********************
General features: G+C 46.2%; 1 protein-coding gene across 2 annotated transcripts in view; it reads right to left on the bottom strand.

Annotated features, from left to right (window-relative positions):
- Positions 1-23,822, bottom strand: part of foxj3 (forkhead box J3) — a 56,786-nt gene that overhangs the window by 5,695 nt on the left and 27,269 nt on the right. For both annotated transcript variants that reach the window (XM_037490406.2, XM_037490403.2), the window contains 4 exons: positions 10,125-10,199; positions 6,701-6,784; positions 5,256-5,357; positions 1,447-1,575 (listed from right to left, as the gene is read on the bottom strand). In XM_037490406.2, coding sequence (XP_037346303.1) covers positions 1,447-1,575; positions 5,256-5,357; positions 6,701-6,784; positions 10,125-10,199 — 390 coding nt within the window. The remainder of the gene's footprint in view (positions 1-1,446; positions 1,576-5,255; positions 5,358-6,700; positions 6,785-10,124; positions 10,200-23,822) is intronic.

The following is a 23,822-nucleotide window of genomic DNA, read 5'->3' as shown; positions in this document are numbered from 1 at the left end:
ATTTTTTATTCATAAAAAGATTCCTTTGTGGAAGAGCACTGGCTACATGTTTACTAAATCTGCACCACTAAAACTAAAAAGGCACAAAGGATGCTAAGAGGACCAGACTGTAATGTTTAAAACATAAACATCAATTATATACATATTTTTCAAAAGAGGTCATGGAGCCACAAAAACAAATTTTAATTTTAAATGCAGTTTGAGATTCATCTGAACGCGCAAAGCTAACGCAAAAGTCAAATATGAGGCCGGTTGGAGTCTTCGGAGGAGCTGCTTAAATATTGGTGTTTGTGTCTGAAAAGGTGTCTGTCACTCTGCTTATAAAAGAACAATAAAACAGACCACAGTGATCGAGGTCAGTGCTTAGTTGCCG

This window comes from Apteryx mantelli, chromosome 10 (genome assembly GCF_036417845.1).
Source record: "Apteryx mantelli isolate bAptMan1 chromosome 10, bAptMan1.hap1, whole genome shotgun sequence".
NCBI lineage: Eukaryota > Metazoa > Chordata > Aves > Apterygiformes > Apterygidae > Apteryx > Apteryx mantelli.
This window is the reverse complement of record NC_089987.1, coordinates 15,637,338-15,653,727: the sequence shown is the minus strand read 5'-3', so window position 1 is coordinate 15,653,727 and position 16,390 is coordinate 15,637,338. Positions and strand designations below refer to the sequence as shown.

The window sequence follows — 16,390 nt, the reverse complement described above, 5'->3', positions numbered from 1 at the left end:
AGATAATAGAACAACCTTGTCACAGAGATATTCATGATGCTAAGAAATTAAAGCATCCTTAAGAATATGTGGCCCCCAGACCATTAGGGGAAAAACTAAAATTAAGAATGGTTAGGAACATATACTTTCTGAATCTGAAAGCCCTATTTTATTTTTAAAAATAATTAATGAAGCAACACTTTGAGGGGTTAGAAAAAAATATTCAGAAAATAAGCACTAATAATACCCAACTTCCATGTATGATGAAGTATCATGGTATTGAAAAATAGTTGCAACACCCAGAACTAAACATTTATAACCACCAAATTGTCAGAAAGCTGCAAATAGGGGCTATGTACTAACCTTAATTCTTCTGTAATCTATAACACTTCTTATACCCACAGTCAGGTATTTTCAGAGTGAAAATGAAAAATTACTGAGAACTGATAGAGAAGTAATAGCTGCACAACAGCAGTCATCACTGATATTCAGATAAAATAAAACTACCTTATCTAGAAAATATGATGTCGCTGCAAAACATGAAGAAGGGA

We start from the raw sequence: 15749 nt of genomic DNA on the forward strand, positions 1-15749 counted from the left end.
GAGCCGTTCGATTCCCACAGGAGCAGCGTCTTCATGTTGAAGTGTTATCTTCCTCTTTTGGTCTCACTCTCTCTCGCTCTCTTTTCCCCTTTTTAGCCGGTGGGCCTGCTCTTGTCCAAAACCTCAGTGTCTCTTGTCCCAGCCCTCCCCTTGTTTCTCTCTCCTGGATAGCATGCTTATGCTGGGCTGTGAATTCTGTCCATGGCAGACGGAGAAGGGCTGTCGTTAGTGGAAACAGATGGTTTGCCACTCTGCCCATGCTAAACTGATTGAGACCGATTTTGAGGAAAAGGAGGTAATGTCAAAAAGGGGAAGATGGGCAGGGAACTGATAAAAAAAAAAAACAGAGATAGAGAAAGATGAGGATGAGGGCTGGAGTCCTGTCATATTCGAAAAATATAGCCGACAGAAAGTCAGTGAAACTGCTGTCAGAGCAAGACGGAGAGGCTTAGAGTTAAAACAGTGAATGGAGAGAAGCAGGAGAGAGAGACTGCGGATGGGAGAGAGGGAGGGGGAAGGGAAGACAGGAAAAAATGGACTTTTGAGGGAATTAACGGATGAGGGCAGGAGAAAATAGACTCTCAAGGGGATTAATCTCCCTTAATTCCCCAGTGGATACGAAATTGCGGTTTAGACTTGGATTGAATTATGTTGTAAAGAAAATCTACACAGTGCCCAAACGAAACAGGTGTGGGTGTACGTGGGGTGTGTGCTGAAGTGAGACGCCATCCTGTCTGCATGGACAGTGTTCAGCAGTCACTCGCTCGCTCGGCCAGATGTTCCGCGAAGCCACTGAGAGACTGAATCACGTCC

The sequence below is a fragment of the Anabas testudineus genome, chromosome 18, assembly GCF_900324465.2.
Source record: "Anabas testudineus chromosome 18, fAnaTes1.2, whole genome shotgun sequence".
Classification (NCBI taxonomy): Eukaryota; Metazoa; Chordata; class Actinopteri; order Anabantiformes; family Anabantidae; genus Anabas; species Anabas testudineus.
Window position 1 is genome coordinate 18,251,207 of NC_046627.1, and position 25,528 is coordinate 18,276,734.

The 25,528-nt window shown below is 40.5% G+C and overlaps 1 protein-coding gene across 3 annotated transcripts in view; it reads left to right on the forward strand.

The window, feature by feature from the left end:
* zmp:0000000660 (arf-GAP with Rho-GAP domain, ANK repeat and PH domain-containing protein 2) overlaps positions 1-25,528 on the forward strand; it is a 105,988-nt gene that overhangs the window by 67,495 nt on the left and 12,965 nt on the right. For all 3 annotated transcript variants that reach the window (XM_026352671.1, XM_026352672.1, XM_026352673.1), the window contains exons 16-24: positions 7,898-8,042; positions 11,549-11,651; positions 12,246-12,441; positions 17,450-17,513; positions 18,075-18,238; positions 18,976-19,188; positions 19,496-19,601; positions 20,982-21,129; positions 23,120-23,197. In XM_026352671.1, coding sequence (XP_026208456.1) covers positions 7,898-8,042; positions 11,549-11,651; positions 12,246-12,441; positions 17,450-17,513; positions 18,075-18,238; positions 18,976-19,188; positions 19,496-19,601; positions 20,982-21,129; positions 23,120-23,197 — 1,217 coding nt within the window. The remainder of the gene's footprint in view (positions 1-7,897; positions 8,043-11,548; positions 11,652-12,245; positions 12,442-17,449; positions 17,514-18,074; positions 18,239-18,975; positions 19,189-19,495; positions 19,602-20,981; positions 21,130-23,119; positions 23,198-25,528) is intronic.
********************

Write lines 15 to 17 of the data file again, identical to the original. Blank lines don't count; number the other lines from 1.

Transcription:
Source record: "Anabas testudineus chromosome 18, fAnaTes1.2, whole genome shotgun sequence".
Classification (NCBI taxonomy): Eukaryota; Metazoa; Chordata; class Actinopteri; order Anabantiformes; family Anabantidae; genus Anabas; species Anabas testudineus.
Window position 1 is genome coordinate 18,251,207 of NC_046627.1, and position 25,528 is coordinate 18,276,734.